We investigated the prophylactic effects of two flavonoids which possess better bioavailability and safety than these previously tested compounds. These two flavonoids are, luteolin, and its structural analog, diosmin. We found that JAK2/STAT3 phosphorylation and signaling as well as behavioral abnormalities in IL-6 induced MIA offspring could be ameliorated with these naturally occurring compounds. Our results showed that administration of diosmin (10 mg/kg/day) was able to block the STAT3 signal pathway; significantly opposing IL-6-induced abnormal behavior and neuropathological abnormalities in MIA/adult offspring. Using guidelines put forth by the Food and Drug Administration (Reagan-Shaw et al., 2008), this 10 mg/kg/day dose in mice is equivalent to 0.81 mg/kg/day in humans which translates into 48.6 mg/day for a 60 kg person.
 The present invention includes methods for the treatment of autoimmune disorders such as autism, schizophrenia, and diabetes through the administration of flavonoids. Flavonoids, luteolin, diosmin, and its aglycone form, diosmetin, were found to inhibit activation/phosphorylation of STAT3 induced by IL-6 in cultured neuronal cells. These flavonoids have a profound and dose-dependent effect on inhibiting STAT3 activation using PC12 and N2a cells as evidenced by markedly decreased STAT3 phosphorylation by Western Blot Analysis. This effect is mediated by a reduction in downstream productions of the STAT3 signal pathway. Pregnant mice (E4) were treated with diosmin in the presence or absence of mouse IL-6 and autistic phenotypes, including pathology and behavioral changes in these treated mice, and were compared with a control. It was found that diosmin attenuates IL-6-induced autistic phenotype in mice. Due to the nature of these compounds, they are also effective in treating other diseases including schizophrenia and diabetes.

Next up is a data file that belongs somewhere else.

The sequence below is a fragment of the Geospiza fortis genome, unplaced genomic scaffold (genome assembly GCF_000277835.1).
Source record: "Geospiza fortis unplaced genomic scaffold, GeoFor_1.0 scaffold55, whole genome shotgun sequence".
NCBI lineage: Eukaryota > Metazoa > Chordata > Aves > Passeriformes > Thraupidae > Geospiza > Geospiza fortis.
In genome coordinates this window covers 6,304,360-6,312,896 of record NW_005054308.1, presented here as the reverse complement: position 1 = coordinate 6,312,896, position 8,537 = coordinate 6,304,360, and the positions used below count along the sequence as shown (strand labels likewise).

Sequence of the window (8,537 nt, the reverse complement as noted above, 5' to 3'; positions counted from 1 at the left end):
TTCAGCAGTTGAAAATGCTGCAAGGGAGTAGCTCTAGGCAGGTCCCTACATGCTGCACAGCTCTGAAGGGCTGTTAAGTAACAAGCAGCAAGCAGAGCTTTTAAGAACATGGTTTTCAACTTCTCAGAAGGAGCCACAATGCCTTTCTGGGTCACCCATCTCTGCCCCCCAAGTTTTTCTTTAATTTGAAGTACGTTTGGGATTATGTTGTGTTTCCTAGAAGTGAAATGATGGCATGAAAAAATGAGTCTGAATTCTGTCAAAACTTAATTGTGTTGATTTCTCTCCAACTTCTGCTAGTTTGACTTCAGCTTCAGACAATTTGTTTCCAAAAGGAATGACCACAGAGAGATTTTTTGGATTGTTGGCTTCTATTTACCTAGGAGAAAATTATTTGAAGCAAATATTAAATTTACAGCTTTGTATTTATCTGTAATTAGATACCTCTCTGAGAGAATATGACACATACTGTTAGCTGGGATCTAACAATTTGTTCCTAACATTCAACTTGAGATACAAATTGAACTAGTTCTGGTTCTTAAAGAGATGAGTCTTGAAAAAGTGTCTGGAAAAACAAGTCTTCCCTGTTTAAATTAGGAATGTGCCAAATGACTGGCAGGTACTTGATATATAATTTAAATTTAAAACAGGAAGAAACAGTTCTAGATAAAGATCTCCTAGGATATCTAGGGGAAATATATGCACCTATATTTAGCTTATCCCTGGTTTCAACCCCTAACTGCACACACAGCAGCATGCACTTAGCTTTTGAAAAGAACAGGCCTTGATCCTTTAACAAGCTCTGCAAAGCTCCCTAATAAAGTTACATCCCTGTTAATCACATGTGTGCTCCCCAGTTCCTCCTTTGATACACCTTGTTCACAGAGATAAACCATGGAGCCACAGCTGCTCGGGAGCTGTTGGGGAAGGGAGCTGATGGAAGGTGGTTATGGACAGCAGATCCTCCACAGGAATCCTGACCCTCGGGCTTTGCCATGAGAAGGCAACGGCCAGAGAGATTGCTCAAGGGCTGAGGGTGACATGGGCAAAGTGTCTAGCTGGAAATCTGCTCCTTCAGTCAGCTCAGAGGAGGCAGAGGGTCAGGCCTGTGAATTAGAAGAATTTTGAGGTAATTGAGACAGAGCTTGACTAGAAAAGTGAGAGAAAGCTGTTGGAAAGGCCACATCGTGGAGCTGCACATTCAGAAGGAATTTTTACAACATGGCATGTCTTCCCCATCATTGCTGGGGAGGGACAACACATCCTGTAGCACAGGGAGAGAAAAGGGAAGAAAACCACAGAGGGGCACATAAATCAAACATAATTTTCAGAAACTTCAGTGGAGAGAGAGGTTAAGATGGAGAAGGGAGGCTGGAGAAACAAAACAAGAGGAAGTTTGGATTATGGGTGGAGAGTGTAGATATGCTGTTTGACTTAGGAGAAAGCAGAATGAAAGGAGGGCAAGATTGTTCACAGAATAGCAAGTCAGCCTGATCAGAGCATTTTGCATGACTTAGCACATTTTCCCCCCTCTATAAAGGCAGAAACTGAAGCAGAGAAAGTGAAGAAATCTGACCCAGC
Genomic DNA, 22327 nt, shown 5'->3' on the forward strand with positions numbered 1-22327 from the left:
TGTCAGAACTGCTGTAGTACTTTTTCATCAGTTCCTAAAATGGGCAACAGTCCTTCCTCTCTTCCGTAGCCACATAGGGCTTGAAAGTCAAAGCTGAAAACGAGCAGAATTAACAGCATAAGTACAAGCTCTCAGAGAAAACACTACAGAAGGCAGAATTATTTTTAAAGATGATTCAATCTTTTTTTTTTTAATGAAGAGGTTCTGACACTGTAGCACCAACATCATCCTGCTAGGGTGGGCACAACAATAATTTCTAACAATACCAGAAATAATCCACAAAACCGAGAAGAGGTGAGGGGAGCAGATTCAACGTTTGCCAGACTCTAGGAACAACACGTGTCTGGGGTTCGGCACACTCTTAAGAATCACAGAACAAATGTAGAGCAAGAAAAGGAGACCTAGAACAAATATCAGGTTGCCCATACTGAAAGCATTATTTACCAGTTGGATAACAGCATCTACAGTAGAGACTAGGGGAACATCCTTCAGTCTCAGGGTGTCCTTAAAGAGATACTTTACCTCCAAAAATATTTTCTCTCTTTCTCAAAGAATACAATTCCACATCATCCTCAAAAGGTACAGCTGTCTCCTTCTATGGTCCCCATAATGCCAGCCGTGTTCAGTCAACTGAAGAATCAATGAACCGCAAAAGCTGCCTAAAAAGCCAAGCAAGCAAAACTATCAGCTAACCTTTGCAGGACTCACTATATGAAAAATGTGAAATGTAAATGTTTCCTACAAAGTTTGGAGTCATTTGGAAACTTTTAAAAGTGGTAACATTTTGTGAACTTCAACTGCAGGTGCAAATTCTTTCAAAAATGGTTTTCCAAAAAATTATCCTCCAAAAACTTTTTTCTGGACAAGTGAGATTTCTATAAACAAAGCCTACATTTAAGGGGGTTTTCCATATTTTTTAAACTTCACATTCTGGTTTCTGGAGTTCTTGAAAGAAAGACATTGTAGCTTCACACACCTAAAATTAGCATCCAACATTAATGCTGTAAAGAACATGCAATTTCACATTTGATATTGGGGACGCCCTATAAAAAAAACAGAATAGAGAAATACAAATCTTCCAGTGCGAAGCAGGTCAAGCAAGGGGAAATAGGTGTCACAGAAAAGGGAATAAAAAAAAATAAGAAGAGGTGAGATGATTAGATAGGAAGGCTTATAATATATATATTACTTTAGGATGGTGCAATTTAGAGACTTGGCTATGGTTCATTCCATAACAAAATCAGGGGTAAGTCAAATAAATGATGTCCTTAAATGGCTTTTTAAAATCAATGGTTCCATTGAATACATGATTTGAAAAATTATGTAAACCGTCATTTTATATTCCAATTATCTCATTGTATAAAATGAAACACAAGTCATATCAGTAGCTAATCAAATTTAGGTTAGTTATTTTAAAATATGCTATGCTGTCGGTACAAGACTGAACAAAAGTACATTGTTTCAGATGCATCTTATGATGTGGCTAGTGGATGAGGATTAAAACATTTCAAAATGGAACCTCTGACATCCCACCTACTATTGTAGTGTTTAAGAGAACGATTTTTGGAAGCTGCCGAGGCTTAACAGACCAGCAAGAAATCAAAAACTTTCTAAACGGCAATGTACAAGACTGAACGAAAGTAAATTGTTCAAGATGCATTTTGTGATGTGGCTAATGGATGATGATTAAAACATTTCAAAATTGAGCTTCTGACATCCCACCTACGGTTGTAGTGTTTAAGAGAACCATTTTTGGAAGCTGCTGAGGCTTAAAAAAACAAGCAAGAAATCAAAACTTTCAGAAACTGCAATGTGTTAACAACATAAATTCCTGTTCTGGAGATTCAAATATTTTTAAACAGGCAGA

SUMMARY OF THE INVENTION
 An illustrative embodiment of the present invention includes a method of treating an autoimmune disorder such as autism, schizophrenia, or diabetes through the administration of a therapeutically effective amount of a flavonoid. The flavonoid is preferably luteolin, diosmin, or diosmetin or any of their structural analogues or derivatives.